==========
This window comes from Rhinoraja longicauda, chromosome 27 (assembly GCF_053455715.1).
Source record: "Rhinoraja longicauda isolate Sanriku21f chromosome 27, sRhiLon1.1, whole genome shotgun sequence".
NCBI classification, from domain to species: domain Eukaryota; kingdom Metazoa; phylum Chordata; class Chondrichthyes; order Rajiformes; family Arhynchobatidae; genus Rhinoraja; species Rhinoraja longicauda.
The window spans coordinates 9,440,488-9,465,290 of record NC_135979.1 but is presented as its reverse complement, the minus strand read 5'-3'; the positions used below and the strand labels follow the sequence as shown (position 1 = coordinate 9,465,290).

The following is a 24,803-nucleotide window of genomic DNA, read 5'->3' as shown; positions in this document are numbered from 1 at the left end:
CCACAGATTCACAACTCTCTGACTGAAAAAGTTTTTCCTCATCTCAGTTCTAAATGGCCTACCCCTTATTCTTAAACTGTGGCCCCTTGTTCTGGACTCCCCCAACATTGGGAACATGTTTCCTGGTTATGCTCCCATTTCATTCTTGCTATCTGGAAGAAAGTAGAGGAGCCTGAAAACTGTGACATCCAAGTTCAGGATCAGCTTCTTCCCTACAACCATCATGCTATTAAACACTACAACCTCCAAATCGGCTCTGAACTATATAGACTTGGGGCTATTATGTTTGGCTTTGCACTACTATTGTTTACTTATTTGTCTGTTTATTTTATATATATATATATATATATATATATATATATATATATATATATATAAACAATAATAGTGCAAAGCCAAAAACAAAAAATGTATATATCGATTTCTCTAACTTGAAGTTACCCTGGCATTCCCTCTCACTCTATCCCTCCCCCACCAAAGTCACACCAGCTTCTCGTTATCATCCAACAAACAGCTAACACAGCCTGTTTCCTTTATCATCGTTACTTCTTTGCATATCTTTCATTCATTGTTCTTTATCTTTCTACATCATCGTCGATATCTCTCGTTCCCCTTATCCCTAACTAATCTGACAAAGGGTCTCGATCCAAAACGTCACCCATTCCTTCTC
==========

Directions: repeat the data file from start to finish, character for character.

This window comes from Rhinoraja longicauda, chromosome 27 (assembly GCF_053455715.1).
Source record: "Rhinoraja longicauda isolate Sanriku21f chromosome 27, sRhiLon1.1, whole genome shotgun sequence".
NCBI classification, from domain to species: domain Eukaryota; kingdom Metazoa; phylum Chordata; class Chondrichthyes; order Rajiformes; family Arhynchobatidae; genus Rhinoraja; species Rhinoraja longicauda.
The window spans coordinates 9,440,488-9,465,290 of record NC_135979.1 but is presented as its reverse complement, the minus strand read 5'-3'; the positions used below and the strand labels follow the sequence as shown (position 1 = coordinate 9,465,290).

The following is a 24,803-nucleotide window of genomic DNA, read 5'->3' as shown; positions in this document are numbered from 1 at the left end:
CCACAGATTCACAACTCTCTGACTGAAAAAGTTTTTCCTCATCTCAGTTCTAAATGGCCTACCCCTTATTCTTAAACTGTGGCCCCTTGTTCTGGACTCCCCCAACATTGGGAACATGTTTCCTGGTTATGCTCCCATTTCATTCTTGCTATCTGGAAGAAAGTAGAGGAGCCTGAAAACTGTGACATCCAAGTTCAGGATCAGCTTCTTCCCTACAACCATCATGCTATTAAACACTACAACCTCCAAATCGGCTCTGAACTATATAGACTTGGGGCTATTATGTTTGGCTTTGCACTACTATTGTTTACTTATTTGTCTGTTTATTTTATATATATATATATATATATATATATATATATATATATATATATATAAACAATAATAGTGCAAAGCCAAAAACAAAAAATGTATATATCGATTTCTCTAACTTGAAGTTACCCTGGCATTCCCTCTCACTCTATCCCTCCCCCACCAAAGTCACACCAGCTTCTCGTTATCATCCAACAAACAGCTAACACAGCCTGTTTCCTTTATCATCGTTACTTCTTTGCATATCTTTCATTCATTGTTCTTTATCTTTCTACATCATCGTCGATATCTCTCGTTCCCCTTATCCCTAACTAATCTGACAAAGGGTCTCGATCCAAAACGTCACCCATTCCTTCTC